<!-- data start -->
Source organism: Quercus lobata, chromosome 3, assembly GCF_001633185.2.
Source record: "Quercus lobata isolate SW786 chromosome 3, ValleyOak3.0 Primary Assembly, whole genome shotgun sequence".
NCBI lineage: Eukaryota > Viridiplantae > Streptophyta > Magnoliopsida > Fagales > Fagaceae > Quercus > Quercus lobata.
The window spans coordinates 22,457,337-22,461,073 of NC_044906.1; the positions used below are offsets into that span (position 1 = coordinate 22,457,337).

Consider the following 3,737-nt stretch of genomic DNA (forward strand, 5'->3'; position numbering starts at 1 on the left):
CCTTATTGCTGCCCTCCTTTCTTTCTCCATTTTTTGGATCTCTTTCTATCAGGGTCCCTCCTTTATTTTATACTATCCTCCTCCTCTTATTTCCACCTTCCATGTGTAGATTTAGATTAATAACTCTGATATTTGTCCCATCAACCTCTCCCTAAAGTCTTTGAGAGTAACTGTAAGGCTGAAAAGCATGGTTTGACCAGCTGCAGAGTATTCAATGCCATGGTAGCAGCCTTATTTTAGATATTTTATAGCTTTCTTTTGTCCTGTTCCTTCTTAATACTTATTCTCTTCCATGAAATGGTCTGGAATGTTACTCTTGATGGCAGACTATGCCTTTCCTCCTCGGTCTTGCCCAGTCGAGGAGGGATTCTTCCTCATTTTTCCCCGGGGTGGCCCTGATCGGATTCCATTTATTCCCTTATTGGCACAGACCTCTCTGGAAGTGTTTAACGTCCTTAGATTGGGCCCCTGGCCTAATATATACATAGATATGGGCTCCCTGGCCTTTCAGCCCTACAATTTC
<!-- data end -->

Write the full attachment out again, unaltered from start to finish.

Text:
Source organism: Quercus lobata, chromosome 3, assembly GCF_001633185.2.
Source record: "Quercus lobata isolate SW786 chromosome 3, ValleyOak3.0 Primary Assembly, whole genome shotgun sequence".
NCBI lineage: Eukaryota > Viridiplantae > Streptophyta > Magnoliopsida > Fagales > Fagaceae > Quercus > Quercus lobata.
The window spans coordinates 22,457,337-22,461,073 of NC_044906.1; the positions used below are offsets into that span (position 1 = coordinate 22,457,337).

Consider the following 3,737-nt stretch of genomic DNA (forward strand, 5'->3'; position numbering starts at 1 on the left):
CCTTATTGCTGCCCTCCTTTCTTTCTCCATTTTTTGGATCTCTTTCTATCAGGGTCCCTCCTTTATTTTATACTATCCTCCTCCTCTTATTTCCACCTTCCATGTGTAGATTTAGATTAATAACTCTGATATTTGTCCCATCAACCTCTCCCTAAAGTCTTTGAGAGTAACTGTAAGGCTGAAAAGCATGGTTTGACCAGCTGCAGAGTATTCAATGCCATGGTAGCAGCCTTATTTTAGATATTTTATAGCTTTCTTTTGTCCTGTTCCTTCTTAATACTTATTCTCTTCCATGAAATGGTCTGGAATGTTACTCTTGATGGCAGACTATGCCTTTCCTCCTCGGTCTTGCCCAGTCGAGGAGGGATTCTTCCTCATTTTTCCCCGGGGTGGCCCTGATCGGATTCCATTTATTCCCTTATTGGCACAGACCTCTCTGGAAGTGTTTAACGTCCTTAGATTGGGCCCCTGGCCTAATATATACATAGATATGGGCTCCCTGGCCTTTCAGCCCTACAATTTC